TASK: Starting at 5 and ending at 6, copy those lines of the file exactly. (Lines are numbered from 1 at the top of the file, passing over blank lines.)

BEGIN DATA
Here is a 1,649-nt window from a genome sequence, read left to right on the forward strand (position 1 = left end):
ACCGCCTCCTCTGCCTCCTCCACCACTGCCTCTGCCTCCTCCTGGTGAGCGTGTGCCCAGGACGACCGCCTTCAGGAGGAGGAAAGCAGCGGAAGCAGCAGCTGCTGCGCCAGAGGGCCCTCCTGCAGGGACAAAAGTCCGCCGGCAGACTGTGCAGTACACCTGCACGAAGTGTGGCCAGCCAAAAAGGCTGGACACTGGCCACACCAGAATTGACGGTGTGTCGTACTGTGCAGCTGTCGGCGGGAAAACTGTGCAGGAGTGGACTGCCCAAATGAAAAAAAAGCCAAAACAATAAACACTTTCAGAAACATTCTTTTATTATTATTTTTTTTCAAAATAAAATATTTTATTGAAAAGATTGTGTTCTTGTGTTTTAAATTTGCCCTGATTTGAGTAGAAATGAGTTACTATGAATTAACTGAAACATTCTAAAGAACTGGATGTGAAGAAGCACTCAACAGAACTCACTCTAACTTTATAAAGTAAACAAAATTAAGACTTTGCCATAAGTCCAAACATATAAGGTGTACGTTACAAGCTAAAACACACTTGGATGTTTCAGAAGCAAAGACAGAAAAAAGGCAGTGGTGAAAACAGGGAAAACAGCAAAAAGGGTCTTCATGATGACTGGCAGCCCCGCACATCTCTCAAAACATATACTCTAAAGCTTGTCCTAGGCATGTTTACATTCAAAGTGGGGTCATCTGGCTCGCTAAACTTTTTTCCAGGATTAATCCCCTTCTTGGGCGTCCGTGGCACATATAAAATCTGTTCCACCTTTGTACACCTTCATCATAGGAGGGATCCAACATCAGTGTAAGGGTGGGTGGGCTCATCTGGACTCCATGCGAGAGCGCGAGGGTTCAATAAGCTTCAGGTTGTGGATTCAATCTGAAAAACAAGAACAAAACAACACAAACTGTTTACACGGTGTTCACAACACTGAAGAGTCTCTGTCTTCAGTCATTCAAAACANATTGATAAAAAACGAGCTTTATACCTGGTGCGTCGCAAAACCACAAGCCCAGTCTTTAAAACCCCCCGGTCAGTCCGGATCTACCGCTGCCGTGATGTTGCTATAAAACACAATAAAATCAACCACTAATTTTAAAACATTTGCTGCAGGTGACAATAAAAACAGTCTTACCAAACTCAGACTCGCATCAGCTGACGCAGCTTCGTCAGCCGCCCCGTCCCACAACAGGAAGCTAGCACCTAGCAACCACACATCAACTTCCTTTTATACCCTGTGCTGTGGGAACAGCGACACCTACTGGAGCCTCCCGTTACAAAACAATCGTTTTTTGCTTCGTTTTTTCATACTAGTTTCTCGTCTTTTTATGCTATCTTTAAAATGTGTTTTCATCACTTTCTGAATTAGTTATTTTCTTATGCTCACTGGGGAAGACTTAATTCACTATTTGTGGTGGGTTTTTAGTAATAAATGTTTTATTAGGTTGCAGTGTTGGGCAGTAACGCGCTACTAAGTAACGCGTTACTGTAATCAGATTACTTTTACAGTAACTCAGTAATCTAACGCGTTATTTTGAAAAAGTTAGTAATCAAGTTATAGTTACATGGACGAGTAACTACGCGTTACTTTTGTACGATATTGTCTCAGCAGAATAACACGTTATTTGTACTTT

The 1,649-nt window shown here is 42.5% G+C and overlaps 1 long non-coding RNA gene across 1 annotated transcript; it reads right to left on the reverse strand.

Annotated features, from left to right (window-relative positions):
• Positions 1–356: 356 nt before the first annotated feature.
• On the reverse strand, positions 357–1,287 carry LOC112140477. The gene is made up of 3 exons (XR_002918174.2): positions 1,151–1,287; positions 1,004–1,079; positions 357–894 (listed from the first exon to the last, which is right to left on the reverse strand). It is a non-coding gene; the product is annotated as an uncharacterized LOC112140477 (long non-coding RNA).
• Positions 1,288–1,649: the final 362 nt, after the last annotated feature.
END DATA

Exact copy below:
• Positions 1–356: 356 nt before the first annotated feature.
• On the reverse strand, positions 357–1,287 carry LOC112140477. The gene is made up of 3 exons (XR_002918174.2): positions 1,151–1,287; positions 1,004–1,079; positions 357–894 (listed from the first exon to the last, which is right to left on the reverse strand). It is a non-coding gene; the product is annotated as an uncharacterized LOC112140477 (long non-coding RNA).